Question #1: Do you often use alcohol in larger amounts or over a longer period than you intended?
If you struggle to control your alcohol intake there is a good chance you have been struggling with some degree of alcohol use disorder. People who are afflicted with alcoholism often tell themselves they’ll stop after two drinks, or only stay at the bar until 10 p.m. and then head home. However, they have an especially difficult time keeping within these parameters.
Question #2: Have you wanted to cut back on alcohol or made unsuccessful attempts to do so?
If you have already started to experience personal consequences as a direct result of your drinking habits, you might have attempted to cut back or quit entirely. Most people who struggle with alcohol dependence are unable to quit without professional help.
Question #3: Do you spend a great deal of time finding, using or recovering from using?
Maybe your hangovers have started to get more severe, and you frequently skip out on your personal obligations because you’re recovering from the night before. Maybe you are preoccupied with taking your next drink, and you spend a good portion of the day thinking about alcohol. Preoccupation with drinking is a good indication of an alcohol use disorder.
Question #4: Do you have strong urges or powerful cravings to use alcohol?
People who struggle with alcohol dependence experience overwhelming cravings. You might not be aware of a craving when one comes on — suddenly you just really want to drink, and rather than consider why you simply reach for the bottle.
Question #5: Has your use of alcohol resulted in your inability to meet your obligations at work, home, or school?
If you are too hungover to perform at work or at school, or if you attempt to take care of your responsibilities while intoxicated, you likely require some degree of treatment. People who struggle with alcoholism often have a difficult time balancing their drinking career and their pre-existing obligations.
Question #6: Have you had to cut back on or abandon social, professional, or recreational activities due to your use of alcohol?
If you have been prioritizing alcohol, you have probably had to limit other activities. Maybe you spend less time with your friends or family, take on fewer assignments at work or at school, or quit hobbies you used to hold in high esteem.
Question #7: Have you repeatedly used alcohol when it was hazardous to do so, such as while driving a car?
People who struggle with alcohol dependence often engage in a variety of risk-taking behaviors. Maybe you drive while intoxicated or combine alcohol with other chemical substances like opioids or benzodiazepines.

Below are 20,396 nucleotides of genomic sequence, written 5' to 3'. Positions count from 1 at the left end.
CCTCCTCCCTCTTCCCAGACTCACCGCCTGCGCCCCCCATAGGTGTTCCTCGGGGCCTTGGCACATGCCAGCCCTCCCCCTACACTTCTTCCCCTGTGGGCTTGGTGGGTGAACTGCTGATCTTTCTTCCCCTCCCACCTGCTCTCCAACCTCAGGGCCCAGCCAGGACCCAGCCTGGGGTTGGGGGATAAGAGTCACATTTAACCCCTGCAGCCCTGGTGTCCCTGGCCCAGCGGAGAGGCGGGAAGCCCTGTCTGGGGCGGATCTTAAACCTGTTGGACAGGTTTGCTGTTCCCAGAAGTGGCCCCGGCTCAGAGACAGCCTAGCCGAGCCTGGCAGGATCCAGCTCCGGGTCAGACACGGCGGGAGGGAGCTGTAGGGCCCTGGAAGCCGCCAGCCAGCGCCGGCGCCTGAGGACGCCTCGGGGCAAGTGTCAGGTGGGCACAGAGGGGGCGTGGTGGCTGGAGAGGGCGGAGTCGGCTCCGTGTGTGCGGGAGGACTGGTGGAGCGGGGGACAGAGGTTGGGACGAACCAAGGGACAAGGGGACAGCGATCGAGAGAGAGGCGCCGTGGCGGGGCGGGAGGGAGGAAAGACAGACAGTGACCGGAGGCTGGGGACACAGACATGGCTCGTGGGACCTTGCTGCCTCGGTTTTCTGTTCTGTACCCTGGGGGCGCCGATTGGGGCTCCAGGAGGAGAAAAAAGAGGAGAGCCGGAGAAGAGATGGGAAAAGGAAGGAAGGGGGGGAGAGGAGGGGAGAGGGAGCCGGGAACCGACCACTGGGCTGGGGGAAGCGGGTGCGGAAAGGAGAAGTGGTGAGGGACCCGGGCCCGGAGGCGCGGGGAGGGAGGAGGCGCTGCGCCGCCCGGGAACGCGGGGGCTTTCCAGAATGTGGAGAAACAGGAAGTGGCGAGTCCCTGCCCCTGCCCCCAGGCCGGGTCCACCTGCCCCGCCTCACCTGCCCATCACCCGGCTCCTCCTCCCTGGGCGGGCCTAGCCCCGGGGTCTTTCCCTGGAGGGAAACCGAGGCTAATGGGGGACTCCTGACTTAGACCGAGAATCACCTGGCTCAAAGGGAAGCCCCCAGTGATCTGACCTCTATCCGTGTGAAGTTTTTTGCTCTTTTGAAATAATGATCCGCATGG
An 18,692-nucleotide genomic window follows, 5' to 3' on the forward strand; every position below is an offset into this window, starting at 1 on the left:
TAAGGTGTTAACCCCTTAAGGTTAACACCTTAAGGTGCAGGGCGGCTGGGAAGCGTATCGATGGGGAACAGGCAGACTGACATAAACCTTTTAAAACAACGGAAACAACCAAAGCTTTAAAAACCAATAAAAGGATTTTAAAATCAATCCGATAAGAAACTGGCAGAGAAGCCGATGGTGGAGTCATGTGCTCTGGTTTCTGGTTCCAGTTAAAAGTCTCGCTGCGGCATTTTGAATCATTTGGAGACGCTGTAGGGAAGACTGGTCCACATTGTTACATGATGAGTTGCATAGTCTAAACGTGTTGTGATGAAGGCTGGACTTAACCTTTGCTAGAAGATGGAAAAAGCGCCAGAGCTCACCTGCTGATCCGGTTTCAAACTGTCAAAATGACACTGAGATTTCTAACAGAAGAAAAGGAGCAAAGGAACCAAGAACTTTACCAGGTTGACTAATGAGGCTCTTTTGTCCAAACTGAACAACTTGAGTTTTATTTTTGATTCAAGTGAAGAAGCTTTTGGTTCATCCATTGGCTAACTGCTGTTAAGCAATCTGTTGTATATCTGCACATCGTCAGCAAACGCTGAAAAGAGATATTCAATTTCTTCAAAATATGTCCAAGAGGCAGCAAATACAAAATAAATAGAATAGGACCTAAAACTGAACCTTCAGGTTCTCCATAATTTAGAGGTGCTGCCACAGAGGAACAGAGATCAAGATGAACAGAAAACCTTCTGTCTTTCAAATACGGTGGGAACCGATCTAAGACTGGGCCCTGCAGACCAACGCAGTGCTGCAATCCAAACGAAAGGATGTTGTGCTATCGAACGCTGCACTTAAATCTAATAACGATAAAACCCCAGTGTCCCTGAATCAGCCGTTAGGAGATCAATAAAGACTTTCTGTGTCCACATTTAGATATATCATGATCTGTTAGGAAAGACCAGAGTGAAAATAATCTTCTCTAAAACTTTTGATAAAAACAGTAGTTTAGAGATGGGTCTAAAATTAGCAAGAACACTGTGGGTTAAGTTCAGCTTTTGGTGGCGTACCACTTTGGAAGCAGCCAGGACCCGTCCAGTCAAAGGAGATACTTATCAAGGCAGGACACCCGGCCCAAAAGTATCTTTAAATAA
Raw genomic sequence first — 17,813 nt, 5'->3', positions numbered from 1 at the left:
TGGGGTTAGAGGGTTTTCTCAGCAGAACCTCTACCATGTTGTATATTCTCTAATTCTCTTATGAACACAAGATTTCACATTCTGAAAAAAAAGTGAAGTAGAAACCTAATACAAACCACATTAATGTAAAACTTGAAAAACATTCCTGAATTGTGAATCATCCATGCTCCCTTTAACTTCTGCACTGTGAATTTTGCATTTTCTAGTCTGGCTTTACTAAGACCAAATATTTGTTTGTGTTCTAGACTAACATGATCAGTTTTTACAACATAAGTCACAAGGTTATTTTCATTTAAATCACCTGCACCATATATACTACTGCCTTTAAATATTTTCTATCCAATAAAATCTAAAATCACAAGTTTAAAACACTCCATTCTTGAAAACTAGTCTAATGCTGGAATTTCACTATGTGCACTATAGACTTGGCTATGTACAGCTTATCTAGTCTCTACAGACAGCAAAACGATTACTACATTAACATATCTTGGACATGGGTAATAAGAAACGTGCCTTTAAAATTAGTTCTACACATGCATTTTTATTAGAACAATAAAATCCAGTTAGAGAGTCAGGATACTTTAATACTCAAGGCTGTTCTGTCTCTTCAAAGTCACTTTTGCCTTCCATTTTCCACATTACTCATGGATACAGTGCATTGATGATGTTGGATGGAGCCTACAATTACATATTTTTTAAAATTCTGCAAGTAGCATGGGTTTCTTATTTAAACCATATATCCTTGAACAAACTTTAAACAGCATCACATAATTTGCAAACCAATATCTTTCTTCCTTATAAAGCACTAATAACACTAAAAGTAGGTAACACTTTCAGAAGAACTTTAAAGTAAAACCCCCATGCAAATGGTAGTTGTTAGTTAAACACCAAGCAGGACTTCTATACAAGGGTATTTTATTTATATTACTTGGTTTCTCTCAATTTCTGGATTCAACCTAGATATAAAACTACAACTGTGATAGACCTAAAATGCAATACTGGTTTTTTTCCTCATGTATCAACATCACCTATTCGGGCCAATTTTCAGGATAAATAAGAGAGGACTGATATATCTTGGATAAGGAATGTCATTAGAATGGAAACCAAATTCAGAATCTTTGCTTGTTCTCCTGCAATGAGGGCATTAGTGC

Question #8: Have you experienced social or relationship problems due to your alcohol use and kept using anyway?
People who struggle with alcoholism often experience strained interpersonal relationships. Maybe you have pushed your loved ones away so you can continue to drink in peace. Maybe you keep getting into fights with your partner or spouse over your drinking habits. This is a good indication of an alcohol use disorder.
Question #9: Have you kept using alcohol knowing that it has caused or worsened physical or mental health issues?
If a medical or psychiatric professional has recommended you cut back on your alcohol intake but you continue to drink heavily, it might be due to a physical and psychological dependence on alcohol.
Question #10: When you attempt to cut back on or stop your use of alcohol, have you experienced uncomfortable physical or mental health symptoms (withdrawal)?
The symptoms of alcohol withdrawal vary on a person-to-person basis and depend on the severity of the alcohol use disorder. Common symptoms of alcohol withdrawal include stomach cramping, nausea and vomiting, body tremors, severe anxiety, sleeplessness, persistent headaches, profuse sweating and general feelings of physical discomfort.
Question #11: Have you needed more alcohol to feel the effects you’re seeking (tolerance)?
Tolerance is a telltale sign of alcohol dependence. When you develop a physical tolerance it means your body is adjusting to the presence of alcohol, and you have to consume a larger quantity in order to feel the desired effects. People who develop a tolerance also experience symptoms of withdrawal when they quit drinking suddenly.